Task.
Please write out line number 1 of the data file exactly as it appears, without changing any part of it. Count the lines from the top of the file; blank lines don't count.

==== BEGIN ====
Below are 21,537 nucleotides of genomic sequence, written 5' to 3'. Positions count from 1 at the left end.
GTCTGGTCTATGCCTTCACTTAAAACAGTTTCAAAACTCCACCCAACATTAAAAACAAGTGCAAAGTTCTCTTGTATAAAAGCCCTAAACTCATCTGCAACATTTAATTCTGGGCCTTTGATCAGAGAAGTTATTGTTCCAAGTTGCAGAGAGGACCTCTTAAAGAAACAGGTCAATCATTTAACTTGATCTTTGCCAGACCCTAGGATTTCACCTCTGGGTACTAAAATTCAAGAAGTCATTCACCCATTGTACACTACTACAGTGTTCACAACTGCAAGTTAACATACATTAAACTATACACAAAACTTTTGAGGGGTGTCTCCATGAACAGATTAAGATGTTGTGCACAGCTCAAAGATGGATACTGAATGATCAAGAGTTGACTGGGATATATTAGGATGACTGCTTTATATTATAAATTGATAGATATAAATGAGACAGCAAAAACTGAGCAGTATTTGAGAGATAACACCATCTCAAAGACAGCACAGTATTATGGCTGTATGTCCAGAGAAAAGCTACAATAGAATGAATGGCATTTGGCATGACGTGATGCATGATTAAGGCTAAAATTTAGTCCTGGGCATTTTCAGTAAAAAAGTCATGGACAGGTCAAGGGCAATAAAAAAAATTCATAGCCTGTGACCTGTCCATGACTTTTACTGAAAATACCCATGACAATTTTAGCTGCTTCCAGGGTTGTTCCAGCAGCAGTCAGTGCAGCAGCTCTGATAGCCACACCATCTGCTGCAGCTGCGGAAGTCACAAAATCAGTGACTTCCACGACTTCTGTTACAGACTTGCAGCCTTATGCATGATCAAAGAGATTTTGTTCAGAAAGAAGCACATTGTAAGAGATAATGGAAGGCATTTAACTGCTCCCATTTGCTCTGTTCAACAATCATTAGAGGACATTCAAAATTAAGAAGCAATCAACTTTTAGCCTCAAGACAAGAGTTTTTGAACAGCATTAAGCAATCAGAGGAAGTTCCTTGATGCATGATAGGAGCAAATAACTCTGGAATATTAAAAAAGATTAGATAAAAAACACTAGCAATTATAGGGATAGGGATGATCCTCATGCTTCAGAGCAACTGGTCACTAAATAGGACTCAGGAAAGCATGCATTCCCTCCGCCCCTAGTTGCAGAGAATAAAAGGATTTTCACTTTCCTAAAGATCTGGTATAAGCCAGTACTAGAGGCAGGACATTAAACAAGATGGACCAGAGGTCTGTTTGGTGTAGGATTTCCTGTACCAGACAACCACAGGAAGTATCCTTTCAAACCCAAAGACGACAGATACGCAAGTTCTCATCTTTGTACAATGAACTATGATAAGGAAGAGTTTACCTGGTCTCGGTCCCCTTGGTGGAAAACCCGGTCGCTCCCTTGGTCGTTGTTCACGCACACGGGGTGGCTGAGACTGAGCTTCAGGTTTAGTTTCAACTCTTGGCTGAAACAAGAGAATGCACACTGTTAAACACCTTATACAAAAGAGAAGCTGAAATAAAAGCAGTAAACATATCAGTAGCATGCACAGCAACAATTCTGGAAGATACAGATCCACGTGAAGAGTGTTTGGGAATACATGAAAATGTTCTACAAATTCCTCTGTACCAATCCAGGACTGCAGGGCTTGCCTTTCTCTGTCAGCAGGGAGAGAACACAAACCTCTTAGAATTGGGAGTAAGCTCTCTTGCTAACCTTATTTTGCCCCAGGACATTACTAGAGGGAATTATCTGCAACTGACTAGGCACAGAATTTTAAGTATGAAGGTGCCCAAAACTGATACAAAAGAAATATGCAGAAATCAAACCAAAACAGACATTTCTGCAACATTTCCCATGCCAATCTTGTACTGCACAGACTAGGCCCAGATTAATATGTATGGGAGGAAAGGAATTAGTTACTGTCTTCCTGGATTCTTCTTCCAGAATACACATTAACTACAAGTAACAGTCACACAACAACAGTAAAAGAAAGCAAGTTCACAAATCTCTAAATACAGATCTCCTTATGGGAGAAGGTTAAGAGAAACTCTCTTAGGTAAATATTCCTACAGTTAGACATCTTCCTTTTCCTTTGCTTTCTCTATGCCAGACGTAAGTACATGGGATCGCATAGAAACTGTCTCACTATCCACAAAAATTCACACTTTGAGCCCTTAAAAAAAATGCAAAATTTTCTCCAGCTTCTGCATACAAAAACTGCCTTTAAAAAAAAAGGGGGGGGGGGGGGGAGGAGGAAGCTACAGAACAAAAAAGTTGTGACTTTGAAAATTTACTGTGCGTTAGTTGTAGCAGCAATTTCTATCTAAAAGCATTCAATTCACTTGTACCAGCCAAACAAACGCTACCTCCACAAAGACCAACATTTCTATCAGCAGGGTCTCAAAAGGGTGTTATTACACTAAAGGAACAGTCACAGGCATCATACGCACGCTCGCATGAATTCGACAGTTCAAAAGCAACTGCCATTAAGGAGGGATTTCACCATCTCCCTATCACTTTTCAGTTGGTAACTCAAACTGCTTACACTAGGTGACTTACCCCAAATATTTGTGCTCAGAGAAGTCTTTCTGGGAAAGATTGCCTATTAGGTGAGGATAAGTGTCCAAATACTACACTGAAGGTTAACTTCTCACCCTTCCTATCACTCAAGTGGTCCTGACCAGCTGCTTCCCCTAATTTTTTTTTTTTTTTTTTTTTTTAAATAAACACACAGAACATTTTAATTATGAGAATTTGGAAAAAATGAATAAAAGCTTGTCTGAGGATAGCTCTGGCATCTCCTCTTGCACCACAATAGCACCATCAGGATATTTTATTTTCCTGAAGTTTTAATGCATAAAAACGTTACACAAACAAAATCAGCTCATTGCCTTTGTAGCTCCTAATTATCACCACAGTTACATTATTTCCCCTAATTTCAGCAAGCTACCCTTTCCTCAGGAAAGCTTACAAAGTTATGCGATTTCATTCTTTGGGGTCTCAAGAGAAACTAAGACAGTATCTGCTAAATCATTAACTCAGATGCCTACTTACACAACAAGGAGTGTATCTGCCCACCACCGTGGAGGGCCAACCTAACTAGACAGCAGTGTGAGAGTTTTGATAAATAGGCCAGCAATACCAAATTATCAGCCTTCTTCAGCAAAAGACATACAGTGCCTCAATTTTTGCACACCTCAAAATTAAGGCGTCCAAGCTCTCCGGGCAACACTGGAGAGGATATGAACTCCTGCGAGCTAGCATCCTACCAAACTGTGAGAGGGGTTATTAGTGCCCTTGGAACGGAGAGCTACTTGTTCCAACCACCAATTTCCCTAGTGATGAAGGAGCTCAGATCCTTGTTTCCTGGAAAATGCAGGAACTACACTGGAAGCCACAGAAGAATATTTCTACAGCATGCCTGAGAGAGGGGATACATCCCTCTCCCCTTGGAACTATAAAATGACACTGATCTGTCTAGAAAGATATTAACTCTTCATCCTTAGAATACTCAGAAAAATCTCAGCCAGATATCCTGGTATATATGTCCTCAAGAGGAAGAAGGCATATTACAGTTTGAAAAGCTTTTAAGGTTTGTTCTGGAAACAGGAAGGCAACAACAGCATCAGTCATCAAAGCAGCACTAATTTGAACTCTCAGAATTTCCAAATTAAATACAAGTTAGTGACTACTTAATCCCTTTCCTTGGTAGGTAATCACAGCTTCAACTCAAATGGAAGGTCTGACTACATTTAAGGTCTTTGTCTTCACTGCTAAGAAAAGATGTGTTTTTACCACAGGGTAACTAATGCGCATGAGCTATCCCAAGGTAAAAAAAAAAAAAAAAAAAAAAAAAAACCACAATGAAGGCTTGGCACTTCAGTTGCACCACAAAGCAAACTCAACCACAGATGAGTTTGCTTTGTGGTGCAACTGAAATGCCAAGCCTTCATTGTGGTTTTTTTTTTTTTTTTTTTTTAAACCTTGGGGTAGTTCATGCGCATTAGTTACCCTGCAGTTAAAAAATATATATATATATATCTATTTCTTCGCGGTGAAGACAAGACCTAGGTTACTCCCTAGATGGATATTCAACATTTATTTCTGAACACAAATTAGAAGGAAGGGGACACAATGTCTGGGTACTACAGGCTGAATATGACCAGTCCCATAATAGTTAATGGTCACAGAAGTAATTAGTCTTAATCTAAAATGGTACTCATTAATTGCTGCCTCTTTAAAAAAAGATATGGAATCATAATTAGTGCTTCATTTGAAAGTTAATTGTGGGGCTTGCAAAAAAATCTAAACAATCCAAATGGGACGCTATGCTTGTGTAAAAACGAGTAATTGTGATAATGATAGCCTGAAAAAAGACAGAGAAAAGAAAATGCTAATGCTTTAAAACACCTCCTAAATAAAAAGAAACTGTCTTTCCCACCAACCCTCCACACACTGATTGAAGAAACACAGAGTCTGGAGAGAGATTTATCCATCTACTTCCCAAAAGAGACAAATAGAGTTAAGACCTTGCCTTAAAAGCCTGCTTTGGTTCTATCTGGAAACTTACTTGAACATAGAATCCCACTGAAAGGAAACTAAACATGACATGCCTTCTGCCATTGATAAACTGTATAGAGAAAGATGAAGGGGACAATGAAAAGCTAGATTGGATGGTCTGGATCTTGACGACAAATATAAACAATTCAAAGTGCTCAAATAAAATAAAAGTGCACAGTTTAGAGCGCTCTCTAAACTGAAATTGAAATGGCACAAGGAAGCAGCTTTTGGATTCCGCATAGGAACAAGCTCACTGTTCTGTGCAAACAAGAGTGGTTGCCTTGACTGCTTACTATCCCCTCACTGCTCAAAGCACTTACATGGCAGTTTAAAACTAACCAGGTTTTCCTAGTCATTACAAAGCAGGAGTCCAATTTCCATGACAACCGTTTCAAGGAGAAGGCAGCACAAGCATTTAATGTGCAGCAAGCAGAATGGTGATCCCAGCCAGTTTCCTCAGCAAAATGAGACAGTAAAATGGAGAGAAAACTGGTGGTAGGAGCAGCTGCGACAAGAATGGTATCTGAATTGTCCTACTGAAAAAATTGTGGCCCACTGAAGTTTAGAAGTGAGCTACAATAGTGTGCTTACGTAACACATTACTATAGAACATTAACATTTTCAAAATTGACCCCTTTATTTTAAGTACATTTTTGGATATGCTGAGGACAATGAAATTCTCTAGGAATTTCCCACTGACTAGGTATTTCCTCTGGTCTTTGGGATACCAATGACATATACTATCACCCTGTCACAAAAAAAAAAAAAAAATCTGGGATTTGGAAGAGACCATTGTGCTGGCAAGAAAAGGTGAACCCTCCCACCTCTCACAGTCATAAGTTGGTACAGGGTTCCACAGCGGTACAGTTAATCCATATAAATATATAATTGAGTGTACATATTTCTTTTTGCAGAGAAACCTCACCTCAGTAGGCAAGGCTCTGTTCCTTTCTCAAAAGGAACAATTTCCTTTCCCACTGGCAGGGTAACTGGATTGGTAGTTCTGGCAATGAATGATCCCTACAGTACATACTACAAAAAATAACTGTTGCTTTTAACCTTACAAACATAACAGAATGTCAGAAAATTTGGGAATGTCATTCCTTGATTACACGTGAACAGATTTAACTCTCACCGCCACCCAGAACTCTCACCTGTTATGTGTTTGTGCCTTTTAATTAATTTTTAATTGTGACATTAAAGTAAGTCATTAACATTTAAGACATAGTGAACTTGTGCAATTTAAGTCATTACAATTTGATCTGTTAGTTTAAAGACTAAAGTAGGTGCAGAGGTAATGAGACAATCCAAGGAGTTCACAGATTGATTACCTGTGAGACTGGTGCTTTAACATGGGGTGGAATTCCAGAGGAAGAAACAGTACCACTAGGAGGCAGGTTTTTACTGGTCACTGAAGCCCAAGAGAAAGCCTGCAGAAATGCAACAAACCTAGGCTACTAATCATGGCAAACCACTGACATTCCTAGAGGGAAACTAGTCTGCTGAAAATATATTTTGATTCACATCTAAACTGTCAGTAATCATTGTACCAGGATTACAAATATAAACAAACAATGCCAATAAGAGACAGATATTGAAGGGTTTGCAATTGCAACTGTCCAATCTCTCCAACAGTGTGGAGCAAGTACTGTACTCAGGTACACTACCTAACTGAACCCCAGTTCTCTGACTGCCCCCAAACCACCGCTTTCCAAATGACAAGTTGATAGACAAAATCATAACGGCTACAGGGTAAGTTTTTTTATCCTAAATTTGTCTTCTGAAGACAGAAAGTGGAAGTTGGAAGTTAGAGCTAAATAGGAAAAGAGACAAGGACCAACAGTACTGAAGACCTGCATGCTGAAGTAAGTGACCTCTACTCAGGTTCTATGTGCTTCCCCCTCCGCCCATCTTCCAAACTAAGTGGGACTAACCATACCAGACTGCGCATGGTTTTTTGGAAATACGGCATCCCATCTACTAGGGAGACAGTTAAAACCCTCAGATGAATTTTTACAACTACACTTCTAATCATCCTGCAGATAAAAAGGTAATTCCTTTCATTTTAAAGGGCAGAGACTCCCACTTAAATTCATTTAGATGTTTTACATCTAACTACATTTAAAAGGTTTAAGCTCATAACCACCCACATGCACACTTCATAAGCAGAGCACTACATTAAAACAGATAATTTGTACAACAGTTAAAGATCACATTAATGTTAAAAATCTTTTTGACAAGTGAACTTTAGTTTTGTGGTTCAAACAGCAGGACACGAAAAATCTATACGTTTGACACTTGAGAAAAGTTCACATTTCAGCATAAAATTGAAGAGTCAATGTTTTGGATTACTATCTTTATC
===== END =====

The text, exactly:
Below are 21,537 nucleotides of genomic sequence, written 5' to 3'. Positions count from 1 at the left end.